The new law banning LGBTQ content in schools “is not against homosexuality,” says the populist leader at the EU summit.
Hungarian Prime Minister Viktor Orban has strongly defended a new law in his country banning LGBTQ content in schools as he attended a European Union summit in Brussels dominated by growing controversy over the issue.
“This is not against homosexuality, any sexual interference. It’s not about homosexuals,” Orban said.
“It’s about the rights of children and parents,” he said, adding that he would not withdraw the legislation despite fierce public criticism from most of his EU counterparts.
Leaders of 17 EU countries signed a letter on Thursday that, while not directly mentioning Hungary, deplored “threats to fundamental rights, and in particular the principle of non-discrimination on grounds of sexual orientation. “.
It came after a more explicit joint statement earlier this week from the same countries, including heavyweights Germany, France, Italy and Spain, which raised “serious concerns” over Hungarian law.
The question was put at the forefront of EU politics this week when UEFA, the government of European football, rejected a Munich plan to illuminate its stadium in rainbow colors for a Germany- match. Hungary Wednesday.
An EU official said the growing debate over Hungarian law has become “quite important” and will likely be chewed up during a working dinner.
“Fundamental value of the EU”
Some EU leaders following Orban along the red carpet in the summit chamber were openly biting about the legislation.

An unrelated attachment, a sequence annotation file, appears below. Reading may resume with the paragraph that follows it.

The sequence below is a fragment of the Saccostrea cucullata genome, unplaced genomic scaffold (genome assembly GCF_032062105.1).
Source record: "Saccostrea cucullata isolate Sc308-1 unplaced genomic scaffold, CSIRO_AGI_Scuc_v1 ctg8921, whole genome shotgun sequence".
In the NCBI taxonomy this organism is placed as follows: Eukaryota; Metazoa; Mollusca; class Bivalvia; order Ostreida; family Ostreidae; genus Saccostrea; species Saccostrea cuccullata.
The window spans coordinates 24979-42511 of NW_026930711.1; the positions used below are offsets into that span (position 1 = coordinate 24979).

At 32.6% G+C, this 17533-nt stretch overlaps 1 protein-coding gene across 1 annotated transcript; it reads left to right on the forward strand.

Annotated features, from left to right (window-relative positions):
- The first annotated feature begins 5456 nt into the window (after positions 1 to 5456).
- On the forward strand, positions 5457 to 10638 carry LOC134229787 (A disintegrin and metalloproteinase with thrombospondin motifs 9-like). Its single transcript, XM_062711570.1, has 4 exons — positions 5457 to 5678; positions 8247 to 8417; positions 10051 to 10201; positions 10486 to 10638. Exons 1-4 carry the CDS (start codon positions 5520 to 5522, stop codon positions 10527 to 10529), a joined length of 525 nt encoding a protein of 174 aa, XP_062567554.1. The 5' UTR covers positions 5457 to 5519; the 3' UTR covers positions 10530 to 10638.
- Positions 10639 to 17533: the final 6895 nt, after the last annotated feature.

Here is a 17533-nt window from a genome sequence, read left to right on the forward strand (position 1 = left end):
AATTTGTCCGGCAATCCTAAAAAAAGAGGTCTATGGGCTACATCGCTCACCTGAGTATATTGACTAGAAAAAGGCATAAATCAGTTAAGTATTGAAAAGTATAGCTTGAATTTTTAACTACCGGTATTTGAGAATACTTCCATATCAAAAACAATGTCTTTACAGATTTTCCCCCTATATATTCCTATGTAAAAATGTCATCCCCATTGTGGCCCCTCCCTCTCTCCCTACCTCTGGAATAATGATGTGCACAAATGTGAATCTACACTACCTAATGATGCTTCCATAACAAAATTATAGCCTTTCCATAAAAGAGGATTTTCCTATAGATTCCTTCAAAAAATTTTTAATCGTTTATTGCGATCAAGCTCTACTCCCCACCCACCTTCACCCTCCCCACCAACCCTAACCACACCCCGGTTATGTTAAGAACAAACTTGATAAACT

“The Hungarian authorities have violated a fundamental value of the European Union in terms of the measures it adopts,” said Irish Prime Minister Micheal Martin.
“We’re going to articulate very strongly our vision on this tonight.”
Luxembourg’s prime minister, Xavier Bettel, said he would tell Orban “his comments and laws have been unacceptable”.
French President Emmanuel Macron has been more outspoken, saying he was “always cautious” about asking another EU country to withdraw the legislation.
“But I will defend our values and say that the law … does not seem to me in line with our values,” he said, adding that he hoped that “dialogue” with Orban would change the law.
German Chancellor Angela Merkel, who had already called the Hungarian law “wrong”, made no mention of it when she arrived and gave a summary of the summit’s “complete agenda”.
On Wednesday, European Commission Commissioner Ursula von der Leyen said the legislation “clearly discriminates against people because of their sexual orientation” and said its executive will have to challenge its legal basis.
Orban, however, was slammed for the assault, accusing EU leaders of not having read the text of the law.
He said if he was growing up, he would tell them “it’s about how a child learns about sexuality, which is, in any case, a difficult and complicated question, and decisions about it are just a matter for the parents.”